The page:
Saudi women’s voices in Shoura Council continue to be heard

Saudi women in the Shoura Council have come a long way. (SPA)
Updated 08 March 2018

Saudi women’s voices in Shoura Council continue to be heard

JEDDAH: It was a year to remember for many Saudis. For the first time in history, 30 Saudi women took their seats as members of the Shoura Council in February 2013, and were sworn in before the presence of the late King Abdullah bin Abdul Aziz.
Five years on, female Shoura Council members are still playing a major role in different issues concerning social development in the Kingdom.
Saudi women in the Shoura Council have come a long way. Their achievements have been recorded in history and their powerful voices continue to be heard.
None of the women needs introduction, with each having a long history of achievements even before their appointment.
Lina Al-Maeena spent more than 15 years leading a fight for women’s sports in Saudi Arabia. She founded Jeddah United in 2003, Saudi Arabia’s first private female basketball club.
Despite facing a backlash, she pushed for acceptance in the conservative community and has finally won recognition with the realization that it is important for women to participate in sports activities.
In compliance with Vision 2030 — which includes development programs preparing the Kingdom for a promising future — the Saudi government has committed to elevating the status of sports in the Kingdom, a boost to promoting physical fitness for both men and women alike.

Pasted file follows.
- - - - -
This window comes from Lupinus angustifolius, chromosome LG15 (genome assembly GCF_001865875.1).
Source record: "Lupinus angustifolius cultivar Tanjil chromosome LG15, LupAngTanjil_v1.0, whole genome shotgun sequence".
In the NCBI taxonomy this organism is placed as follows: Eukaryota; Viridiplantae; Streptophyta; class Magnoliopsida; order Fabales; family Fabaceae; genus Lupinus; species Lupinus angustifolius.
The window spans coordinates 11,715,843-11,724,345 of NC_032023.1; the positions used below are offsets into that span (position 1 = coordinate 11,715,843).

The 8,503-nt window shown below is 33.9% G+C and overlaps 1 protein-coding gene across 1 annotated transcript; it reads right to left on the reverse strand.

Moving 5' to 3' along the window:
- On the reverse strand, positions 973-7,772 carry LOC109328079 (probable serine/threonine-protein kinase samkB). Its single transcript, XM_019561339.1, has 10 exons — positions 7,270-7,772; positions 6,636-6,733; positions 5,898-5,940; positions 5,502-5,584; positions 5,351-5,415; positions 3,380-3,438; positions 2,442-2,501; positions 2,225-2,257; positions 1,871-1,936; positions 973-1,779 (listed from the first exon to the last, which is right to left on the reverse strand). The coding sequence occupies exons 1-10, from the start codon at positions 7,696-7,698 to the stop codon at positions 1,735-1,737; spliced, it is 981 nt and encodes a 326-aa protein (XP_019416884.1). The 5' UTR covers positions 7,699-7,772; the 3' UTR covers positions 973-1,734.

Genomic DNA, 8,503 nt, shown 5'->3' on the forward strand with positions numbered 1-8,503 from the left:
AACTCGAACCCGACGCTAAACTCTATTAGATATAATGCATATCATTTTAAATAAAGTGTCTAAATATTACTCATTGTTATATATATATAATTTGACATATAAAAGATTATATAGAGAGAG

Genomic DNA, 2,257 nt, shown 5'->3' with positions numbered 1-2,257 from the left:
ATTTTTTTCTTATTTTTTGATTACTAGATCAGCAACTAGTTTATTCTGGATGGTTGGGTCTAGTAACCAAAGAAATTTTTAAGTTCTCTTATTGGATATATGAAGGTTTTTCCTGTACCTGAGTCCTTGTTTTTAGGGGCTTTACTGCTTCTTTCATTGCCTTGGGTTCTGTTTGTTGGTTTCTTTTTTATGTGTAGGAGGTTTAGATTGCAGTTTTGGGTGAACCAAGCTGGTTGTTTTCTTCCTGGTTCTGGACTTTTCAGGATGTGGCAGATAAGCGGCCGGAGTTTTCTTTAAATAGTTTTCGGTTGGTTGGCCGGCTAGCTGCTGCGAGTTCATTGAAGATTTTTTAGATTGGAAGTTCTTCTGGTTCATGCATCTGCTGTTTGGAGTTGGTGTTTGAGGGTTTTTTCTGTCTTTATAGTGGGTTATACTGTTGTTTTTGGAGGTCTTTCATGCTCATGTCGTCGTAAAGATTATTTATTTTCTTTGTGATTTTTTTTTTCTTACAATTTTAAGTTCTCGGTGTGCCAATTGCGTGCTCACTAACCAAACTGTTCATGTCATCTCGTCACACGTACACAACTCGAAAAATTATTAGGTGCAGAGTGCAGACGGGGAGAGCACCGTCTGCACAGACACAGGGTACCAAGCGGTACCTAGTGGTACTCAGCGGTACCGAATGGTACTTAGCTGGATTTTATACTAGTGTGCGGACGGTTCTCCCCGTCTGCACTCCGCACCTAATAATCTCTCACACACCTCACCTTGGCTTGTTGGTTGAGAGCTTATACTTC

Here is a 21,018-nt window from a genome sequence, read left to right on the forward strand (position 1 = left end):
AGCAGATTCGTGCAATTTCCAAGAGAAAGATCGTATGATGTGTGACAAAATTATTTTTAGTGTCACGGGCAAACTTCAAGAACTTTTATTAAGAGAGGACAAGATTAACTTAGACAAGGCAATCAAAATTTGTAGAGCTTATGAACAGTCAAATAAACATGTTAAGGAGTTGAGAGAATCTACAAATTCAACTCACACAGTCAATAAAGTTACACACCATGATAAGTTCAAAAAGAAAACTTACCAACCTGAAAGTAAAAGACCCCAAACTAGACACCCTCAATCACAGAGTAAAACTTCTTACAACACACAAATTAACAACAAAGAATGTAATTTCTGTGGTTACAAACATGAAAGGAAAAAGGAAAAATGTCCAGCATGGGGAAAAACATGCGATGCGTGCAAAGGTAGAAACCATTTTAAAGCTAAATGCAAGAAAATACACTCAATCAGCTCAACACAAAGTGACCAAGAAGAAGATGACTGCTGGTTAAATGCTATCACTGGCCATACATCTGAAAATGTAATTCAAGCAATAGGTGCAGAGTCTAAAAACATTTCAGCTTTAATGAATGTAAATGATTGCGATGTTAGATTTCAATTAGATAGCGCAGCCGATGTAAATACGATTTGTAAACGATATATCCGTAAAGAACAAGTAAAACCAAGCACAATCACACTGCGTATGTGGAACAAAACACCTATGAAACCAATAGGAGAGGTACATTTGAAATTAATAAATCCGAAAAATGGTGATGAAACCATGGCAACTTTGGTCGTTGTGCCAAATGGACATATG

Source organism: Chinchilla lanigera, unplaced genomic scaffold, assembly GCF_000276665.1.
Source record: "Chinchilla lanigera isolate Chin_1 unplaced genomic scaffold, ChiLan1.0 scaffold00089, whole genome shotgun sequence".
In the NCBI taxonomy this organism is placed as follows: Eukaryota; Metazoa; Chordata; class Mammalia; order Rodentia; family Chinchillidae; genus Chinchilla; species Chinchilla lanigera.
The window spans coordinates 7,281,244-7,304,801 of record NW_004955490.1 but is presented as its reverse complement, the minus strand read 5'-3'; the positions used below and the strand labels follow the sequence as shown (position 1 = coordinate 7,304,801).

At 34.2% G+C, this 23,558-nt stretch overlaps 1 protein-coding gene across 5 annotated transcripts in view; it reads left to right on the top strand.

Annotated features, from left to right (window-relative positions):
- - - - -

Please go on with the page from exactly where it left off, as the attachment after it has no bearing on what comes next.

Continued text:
But promoting sports activities for Saudi women is not Al-Maeena’s only goal.
“It’s not simply about the empowerment of women in sports from an athletic point of view, I’m also looking at it from an economic perspective,” she said.
“Sports as a business is in line with the goal of Vision 2030 — to increase the number of women in the workforce from 22 percent to 30 percent. It’s not just the health, social benefits and development aspects, I’m very big on economics too.”
“When it comes to women's empowerment, I like to look at a gender as a whole, not just women,” adds Al-Maeena. “I advocate under the Shoura Council dome, for many environmental issues. Saudi Arabia is a member of the G-20 and we have a global responsibility to become supporters of a green lifestyle to sustain effective development.”
“It’s a golden age for Saudis and as women, we’ve come a long way. Every other day you see things happening and it’s a great celebration of achievements. We’re living this era of historical change, both pre- and post-Vision 2030 and we’re making up for lost time,” said Al-Maeena.
Fawzia Abalkhail, a professor of Information Technology and Education at Princess Noura hUniversity (PNU) who has a doctorate in the philosophy of education, is one of 20 new female Shoura members appointed in 2016.
She believes that every member of the Shoura Council has a national responsibility entrusted to them by the Custodian of the Two Holy Mosques by virtue of his appointment.
“As a female Shoura Council member, I support development issues in the education sector, health sector, public services and social affairs … [and in doing so] to support many fellow members in women empowerment issues,” said Abalkhail, appointed in 2013-2014 as the undersecretary of PNU for Graduate Studies and Scientific Research and vice president of PNU for health affairs.
“We focus on finding means of support and setting the standards that will increase women’s contributions in matters of social development, provide greater chances for assuming higher governmental positions as well as managerial roles in the private sector,” she said.
Abalkhail is of the opinion that Saudi women must gain skills in various fields in order to contribute. She believes a woman plays a pivotal role in society to ensure its stability and structural health, a role that is no less than a man’s.